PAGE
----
Her lucky break came when she read an article in the Pittsburgh Dispatch written by Erasmus Wilson. The column stated that women belonged in the home employed in domestic tasks, such as sewing, cooking and raising children.
Elizabeth, who was never one to back down from a fight, wrote an angry letter to the newspaper. She understood that many women had to work to support themselves, and their families. Her rebuttal so impressed the paper's managing editor, George Madden, that he offered her a job, giving her the pen name – Nellie Bly
Nellie championed women’s issues. She posed as a sweatshop worker to expose poor working conditions. Then she wrote an article calling for a reform of the state’s divorce laws, but the newspaper editors did not appreciate her investigative, cutting-edge journalism and moved her to the newspaper’s women’s page where she was expected to write about fashion and flower shows.
Nellie left the Pittsburg Dispatch and headed to New York in search of a meaningful position. After a futile six months, she finally managed to get an interview with John Cockerill, editor of the New York World newspaper. He asked her to write a piece about the mentally ill housed at Blackwell’s Island, a large institution in New York City. (Now Roosevelt Island)
She accepted the challenge, going undercover as a woman with amnesia. She lived in the facility for ten days until lawyers for the New York World had her released. Her newspaper articles about her experiences included stories of cruel beatings, ice cold baths and forced meals of rancid food. Her story caused a sensation with the public and politicians alike. A grand jury was called to look into the conditions on Blackwell’s island, which quickly led to reforms.
In the years that followed she went on to expose corruption and injustice, revealing shady lobbyists, the way in which women prisoners were treated by police, and the inadequate medical care given to the poor. Given her upbringing it seemed natural for her to identify with the poor and the disenfranchised.
In 1889 she took a whirlwind trip around the world in an attempt to prove and beat Jules Verne’s 1873 novel Around the World in Eighty Days. Travelling by ship, train and burro she finished the journey in 72 days and was hailed as a celebrity.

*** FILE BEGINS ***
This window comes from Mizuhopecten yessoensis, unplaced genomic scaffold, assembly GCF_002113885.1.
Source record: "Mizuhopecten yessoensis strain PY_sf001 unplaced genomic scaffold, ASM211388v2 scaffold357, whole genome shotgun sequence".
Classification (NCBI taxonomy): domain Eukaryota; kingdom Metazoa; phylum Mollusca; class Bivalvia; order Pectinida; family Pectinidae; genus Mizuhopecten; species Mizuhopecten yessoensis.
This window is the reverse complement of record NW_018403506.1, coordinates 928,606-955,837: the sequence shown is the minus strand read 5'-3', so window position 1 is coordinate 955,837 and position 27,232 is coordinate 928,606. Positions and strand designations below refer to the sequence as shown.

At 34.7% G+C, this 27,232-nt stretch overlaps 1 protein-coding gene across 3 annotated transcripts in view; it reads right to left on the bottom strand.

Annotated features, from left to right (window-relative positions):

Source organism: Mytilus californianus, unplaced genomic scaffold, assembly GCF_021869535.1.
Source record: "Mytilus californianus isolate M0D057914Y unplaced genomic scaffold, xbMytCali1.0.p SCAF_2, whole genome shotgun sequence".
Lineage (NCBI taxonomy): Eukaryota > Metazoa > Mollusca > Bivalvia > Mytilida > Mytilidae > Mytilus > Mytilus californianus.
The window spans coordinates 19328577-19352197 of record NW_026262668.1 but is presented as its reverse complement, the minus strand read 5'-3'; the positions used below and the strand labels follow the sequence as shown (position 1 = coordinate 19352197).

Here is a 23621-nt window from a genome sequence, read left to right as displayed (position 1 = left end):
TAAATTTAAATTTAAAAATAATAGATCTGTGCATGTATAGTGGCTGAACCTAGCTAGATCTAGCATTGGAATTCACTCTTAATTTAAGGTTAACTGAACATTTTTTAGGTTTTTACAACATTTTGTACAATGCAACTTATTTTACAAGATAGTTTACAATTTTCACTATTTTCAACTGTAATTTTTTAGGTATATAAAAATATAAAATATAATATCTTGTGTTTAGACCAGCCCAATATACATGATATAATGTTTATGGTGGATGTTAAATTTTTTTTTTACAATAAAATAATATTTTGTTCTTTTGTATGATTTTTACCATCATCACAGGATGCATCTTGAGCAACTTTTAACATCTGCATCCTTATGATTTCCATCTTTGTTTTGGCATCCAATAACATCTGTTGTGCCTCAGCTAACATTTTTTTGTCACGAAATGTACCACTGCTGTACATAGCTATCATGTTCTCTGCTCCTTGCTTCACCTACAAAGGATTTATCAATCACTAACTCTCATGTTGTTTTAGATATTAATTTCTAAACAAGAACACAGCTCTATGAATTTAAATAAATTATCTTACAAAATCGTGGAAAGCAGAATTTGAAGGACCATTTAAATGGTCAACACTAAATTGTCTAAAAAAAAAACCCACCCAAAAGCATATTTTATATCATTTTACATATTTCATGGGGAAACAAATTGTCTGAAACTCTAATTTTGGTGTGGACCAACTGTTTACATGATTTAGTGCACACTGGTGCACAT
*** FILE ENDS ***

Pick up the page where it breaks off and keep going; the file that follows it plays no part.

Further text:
At the age of 30 she married industrialist Robert Seaman, he was 70 years old at the time. She gave up journalism and devoted her life to him and his business, the Ironclad Manufacturing Company, until he died ten years later. After his death she took over running his business, and held several US patents; one for a milk can, and another for a stacking garbage can.
Unfortunately, she wasn’t a great businesswoman; the company went bankrupt due to financial mismanagement and embezzlement. Impoverished, she began writing for the New York Evening Journal. She travelled to Vienna in 1914 where she watched as World War I unfolded. She visited battlefields, and the trenches and sent back articles to the Evening Journal.
In 1919 she returned to New York and was forced to sue her mother and brother for the return of her house. She started writing for the New York Evening Journal again. This time she wrote an advice column. She was now in her fifties and perhaps she was happy to let someone else do the undercover work.
She died of heart disease and pneumonia in 1922, and was heralded as the best reporter in America.
Although Nelly wasn’t much of a businesswoman she was determined, and didn’t shirk the responsibility of running a business. She also tried to improve the lives of her workers, altering their pay from piecemeal to salary and providing them with recreation centers.
It is in her work as a journalist that she comes into her own. It is through the efforts of women like Nellie Bly that we enjoy the freedoms they have today.
I am grateful to have the very talented Jeanne Mackin here today to share her impressive research.
I hope you enjoy her post as much as I did.
When I was researching my first historical novel I found a volume of memoirs written by Marie Antoinette’s seamstress…and it had never been translated into English! I read French well enough to be able to read these memoirs, but it was so exciting to me, to hold a book published more than a hundred and fifty years before and realize I was one of the very Americans who may have read it.
That’s what historical research means to me: exploration and discovery. I don’t think of it as a dry and dusty duty but almost as a form of vacation, a way to travel to different times and places, and sometimes those places I travel to are well-off the beaten path. When I began researching my most recent novel, A Lady of Good Family, I began by reading more memoirs and biographies of my characters – Edith Wharton, her sister-in-law Mary Cadwalader Jones, and Edith’s niece, Beatrix. Thankfully, all three women were writers of various types and there is plenty of material. But once that reading was finished, I began to explore garden history, since Beatrix Farrand became of the most famous professional gardeners of our country.
Gardens fascinate me, as they fascinated Beatrix, and historically they offer much to the investigator willing to explore those library shelves: colonial gardens, English country house gardens, public gardens, secret gardens…they all have their own purpose, they own style and methods. In a way, gardens maintained over several generations, as some are, become their own type of library, full of experiences, discoveries, history. Who planted that tree, and why? How did those daffodils end up planted so far from the main garden? I turn over some earth and find a child’s marble buried there from decades before I wonder if that child, now grown old, ever wonders where that marble disappeared to!